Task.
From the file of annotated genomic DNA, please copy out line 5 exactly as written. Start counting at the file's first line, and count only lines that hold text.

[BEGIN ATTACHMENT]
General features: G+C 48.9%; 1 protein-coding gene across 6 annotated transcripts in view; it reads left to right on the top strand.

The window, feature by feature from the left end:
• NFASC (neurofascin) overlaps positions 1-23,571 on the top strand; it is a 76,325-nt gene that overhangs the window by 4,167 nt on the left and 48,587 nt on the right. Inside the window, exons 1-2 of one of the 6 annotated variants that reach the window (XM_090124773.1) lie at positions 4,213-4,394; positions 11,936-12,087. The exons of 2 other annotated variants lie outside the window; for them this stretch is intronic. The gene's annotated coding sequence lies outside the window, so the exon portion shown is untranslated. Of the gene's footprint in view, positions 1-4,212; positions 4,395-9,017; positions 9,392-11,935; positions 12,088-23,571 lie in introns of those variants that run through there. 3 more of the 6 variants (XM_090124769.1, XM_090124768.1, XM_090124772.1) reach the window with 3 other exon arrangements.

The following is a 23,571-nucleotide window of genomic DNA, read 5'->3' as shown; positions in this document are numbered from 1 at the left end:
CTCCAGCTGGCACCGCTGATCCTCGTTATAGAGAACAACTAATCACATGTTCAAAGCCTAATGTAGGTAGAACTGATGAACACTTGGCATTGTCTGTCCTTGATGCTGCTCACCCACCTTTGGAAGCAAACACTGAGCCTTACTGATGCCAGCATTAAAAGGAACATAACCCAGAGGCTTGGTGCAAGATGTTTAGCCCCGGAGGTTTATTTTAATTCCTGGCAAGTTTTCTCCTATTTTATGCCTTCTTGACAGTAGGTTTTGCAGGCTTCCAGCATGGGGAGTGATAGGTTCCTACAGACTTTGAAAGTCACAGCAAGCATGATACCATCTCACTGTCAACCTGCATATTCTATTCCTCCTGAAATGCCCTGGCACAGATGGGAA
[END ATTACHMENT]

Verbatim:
CTCCAGCTGGCACCGCTGATCCTCGTTATAGAGAACAACTAATCACATGTTCAAAGCCTAATGTAGGTAGAACTGATGAACACTTGGCATTGTCTGTCCTTGATGCTGCTCACCCACCTTTGGAAGCAAACACTGAGCCTTACTGATGCCAGCATTAAAAGGAACATAACCCAGAGGCTTGGTGCAAGATGTTTAGCCCCGGAGGTTTATTTTAATTCCTGGCAAGTTTTCTCCTATTTTATGCCTTCTTGACAGTAGGTTTTGCAGGCTTCCAGCATGGGGAGTGATAGGTTCCTACAGACTTTGAAAGTCACAGCAAGCATGATACCATCTCACTGTCAACCTGCATATTCTATTCCTCCTGAAATGCCCTGGCACAGATGGGAA